“Pesticides, when compared to lots of other chemicals, are some of the most regulated chemicals we use in our society,” Rosenman said. “But there is more exposure to them, and more exposure to potentially dangerous substances means more adverse health effects.”

Pesticides are chemicals used to kill or control insects, weeds, fungi, rodents and germs. There are more than 600 such chemicals found in 16,000 products in the United States.

Abby Schwartz, the report’s author and a DCH public health consultant, said most people don’t think of cleaners such as bleach or insect sprays used in the home or workplace as pesticides.

But 1 billion pounds of pesticides are used in the U.S. every year, according to the National Institute for Occupational Safety and Health.

“A pesticide is defined as anything that inhibits, can kill or controls something that is unwanted,” Schwartz said. “These chemicals are designed to kill, and so even though you might be able to buy it off the shelf, they should be treated with respect, carefully, and only when needed as opposed to routinely.”

The annual number of cases fluctuates but the state has confirmed 615 from 2001 through 2008, the most recent year with full figures.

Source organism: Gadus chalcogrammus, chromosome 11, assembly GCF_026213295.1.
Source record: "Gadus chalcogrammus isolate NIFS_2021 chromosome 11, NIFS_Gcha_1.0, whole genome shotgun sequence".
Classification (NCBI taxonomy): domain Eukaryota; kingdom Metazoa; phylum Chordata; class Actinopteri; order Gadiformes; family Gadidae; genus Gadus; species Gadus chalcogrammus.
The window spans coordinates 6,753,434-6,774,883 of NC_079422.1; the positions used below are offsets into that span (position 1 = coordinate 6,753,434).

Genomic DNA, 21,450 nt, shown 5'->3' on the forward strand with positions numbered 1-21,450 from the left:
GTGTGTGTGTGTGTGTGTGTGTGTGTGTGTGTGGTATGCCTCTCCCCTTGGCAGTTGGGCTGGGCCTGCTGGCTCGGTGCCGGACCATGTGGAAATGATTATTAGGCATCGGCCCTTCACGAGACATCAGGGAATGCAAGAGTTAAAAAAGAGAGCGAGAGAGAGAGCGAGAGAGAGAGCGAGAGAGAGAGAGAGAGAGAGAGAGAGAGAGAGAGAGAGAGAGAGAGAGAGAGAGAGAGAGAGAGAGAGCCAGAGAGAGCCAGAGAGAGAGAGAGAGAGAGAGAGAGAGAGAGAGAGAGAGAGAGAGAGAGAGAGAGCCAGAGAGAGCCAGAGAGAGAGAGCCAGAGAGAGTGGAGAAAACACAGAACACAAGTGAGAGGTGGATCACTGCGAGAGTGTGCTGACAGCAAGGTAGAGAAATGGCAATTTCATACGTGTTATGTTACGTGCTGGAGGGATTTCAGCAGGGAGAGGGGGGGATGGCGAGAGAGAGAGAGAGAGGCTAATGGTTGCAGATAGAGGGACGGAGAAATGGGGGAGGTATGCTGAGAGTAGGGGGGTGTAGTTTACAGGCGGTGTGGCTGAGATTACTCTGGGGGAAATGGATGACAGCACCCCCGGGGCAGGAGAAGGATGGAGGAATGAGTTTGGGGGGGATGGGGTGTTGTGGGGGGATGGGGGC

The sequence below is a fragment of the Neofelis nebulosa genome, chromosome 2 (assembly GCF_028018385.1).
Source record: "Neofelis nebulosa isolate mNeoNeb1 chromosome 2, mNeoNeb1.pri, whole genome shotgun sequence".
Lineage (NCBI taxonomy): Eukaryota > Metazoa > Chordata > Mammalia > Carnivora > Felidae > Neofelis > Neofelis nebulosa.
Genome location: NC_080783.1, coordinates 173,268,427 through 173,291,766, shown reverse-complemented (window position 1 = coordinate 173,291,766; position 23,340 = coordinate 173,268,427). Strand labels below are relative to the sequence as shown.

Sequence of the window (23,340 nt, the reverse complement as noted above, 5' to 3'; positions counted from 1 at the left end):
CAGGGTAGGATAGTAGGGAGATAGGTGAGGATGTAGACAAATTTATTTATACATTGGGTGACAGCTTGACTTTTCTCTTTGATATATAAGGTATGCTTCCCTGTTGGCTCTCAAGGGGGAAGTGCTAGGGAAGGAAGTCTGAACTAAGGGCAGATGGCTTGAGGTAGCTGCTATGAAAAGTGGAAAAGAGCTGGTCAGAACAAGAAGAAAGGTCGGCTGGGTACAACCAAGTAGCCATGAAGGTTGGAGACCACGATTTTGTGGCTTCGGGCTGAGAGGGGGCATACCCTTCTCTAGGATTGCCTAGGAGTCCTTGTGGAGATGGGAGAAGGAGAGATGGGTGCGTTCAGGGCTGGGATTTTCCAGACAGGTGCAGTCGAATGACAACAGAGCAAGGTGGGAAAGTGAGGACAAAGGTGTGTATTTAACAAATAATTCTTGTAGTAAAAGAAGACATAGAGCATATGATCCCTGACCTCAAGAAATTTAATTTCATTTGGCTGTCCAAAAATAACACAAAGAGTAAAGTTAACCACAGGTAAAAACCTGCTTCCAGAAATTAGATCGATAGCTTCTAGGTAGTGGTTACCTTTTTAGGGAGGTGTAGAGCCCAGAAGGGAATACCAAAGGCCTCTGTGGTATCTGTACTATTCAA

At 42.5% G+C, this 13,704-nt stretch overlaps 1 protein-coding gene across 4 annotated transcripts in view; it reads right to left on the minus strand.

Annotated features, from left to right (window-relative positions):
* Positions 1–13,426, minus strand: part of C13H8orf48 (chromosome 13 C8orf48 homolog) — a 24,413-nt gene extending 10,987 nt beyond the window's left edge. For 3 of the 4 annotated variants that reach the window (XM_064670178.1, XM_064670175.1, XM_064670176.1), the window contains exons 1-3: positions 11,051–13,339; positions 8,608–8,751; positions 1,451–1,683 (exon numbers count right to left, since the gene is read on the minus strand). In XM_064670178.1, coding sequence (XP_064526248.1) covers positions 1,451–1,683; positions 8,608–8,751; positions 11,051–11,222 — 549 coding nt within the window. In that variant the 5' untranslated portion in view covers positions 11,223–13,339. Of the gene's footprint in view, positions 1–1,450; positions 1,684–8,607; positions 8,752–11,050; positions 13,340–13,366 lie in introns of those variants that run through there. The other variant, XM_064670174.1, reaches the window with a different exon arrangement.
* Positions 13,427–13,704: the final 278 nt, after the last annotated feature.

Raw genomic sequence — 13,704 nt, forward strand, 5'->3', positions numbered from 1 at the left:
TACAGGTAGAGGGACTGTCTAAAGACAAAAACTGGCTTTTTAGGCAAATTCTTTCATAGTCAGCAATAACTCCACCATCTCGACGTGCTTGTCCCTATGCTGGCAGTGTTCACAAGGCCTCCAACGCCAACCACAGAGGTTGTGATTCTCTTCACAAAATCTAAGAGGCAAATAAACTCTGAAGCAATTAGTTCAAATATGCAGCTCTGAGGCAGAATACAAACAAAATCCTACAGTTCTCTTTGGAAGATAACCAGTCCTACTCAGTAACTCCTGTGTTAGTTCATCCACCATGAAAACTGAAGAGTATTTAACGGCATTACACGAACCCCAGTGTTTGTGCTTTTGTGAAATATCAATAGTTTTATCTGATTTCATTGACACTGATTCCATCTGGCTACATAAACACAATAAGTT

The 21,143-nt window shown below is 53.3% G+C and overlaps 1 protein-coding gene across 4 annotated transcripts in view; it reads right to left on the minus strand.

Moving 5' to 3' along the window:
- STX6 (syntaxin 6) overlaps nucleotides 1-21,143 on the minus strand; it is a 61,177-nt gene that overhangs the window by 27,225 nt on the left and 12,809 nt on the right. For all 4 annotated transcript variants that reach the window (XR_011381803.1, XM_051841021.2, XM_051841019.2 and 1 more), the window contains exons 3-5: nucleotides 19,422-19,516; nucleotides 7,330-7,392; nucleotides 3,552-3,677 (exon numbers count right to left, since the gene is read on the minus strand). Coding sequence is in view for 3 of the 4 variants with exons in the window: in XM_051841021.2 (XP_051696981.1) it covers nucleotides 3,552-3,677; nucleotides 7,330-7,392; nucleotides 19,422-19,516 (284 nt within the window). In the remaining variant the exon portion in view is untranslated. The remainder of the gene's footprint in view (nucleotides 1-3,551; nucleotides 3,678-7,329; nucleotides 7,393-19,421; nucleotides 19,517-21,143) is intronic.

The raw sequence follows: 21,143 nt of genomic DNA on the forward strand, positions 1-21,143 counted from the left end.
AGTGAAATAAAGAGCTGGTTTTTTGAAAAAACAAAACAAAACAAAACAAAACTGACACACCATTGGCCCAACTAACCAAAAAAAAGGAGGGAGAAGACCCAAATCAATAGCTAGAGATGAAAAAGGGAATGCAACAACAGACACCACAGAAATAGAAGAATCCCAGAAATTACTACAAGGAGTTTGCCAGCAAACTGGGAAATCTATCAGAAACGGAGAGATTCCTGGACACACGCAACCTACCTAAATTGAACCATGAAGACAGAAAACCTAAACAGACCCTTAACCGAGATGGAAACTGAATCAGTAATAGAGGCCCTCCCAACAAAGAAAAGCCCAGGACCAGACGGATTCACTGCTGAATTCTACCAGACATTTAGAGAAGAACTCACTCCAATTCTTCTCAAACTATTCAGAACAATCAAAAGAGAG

Rosenman said an increased use of disinfectants is the reason for the growing number of illnesses and injuries. Germ- and bacteria-killing substances were the largest problems in 2008 and accounted for 68 percent of the cases.

Among them were a day care worker diagnosed with first-degree burns on her hands after using a disinfectant and a systems analyst who became dizzy and nauseous after using her phone, which had been cleaned with Clorox Wipes.

More than 5,000 such antimicrobials are sold in the U.S., according to the federal Environmental Protection Agency (EPA).

“There is increased commercial marketing and people are concerned about various infectious diseases,” Rosenman said. “People need to think of disinfectant as the hazards they are and not use them when they are not needed.”

Inhalation was the most common means of pesticide contact, according to the report. Skin and eye exposures and ingestion were other common routes of exposure.